Former Turkish President Kenan Evren is standing trial for leading a 1980 coup that shaped the country for three decades.
The case has begun in a court in Ankara. Aged Evran and surviving coup architect Tahsin Sahinkaya had requested giving testimonies via video links. Judges have ruled this evidence would not be admitted.
Following the military take-over, fifty people were executed, half a million were arrested and hundreds more died in jail.
Demonstrators gathered outside the court to demand justice and the prosecution of more than just the coups leaders.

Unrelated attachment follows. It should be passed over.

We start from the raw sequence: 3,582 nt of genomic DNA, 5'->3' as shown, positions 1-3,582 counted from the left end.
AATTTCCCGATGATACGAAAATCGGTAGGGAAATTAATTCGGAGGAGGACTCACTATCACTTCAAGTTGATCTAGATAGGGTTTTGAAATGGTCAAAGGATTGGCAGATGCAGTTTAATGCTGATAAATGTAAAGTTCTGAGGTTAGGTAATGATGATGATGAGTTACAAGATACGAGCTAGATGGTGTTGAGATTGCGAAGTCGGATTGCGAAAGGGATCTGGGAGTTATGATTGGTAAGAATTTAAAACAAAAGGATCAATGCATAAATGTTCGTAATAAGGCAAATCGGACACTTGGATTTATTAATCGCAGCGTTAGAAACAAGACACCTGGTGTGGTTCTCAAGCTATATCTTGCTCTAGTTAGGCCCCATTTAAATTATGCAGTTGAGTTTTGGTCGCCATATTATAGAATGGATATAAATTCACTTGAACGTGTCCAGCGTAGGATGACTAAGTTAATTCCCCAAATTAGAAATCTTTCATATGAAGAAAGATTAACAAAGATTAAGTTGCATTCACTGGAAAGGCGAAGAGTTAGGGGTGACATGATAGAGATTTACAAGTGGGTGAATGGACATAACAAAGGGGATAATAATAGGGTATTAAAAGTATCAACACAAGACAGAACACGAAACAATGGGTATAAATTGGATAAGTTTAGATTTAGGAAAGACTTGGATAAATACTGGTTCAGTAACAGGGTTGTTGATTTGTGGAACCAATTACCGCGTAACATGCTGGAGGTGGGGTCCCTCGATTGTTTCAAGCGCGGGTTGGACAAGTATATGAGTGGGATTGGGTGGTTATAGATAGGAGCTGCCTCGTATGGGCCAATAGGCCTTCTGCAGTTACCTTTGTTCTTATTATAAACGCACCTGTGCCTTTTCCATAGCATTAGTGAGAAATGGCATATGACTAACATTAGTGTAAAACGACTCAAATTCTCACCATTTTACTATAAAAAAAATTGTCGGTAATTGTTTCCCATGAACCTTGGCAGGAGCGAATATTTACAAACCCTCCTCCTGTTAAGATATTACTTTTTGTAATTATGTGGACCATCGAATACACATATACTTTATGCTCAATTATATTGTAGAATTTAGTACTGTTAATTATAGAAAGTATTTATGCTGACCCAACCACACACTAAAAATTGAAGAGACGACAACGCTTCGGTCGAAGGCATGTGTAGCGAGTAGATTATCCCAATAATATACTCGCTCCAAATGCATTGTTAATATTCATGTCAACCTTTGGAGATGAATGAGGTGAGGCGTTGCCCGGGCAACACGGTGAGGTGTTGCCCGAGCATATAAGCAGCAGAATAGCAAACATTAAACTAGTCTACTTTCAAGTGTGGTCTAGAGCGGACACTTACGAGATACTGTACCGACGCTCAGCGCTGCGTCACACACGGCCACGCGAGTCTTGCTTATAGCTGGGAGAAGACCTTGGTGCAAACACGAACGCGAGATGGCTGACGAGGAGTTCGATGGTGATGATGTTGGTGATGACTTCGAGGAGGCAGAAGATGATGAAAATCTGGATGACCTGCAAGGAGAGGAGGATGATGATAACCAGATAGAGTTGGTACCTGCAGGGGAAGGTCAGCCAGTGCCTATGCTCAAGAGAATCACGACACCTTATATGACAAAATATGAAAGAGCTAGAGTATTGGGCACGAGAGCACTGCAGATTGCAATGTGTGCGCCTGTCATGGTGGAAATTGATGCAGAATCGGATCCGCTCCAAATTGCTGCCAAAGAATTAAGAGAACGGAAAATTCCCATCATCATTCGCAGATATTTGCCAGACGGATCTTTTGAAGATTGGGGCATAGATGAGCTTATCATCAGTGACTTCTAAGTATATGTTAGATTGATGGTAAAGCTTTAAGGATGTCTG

Meryem Günes, a relative of coup victims remembers her experiences:
“My father and husband were tortured on September 12, 1980. They were detained. We experienced the tragedy along with them.”
Ahmet Türk a Pro-Kurdish MP talks about why this trial is so important:
“It is not a matter of sentencing General Kenan Evren and Tahsin Sahinkaya. It is a matter of showing people and society how the army used people. People should know that.”
The government and at least 350 individuals and groups have become party to the prosecution. This means their personal grievances will be taken into account during the trial.
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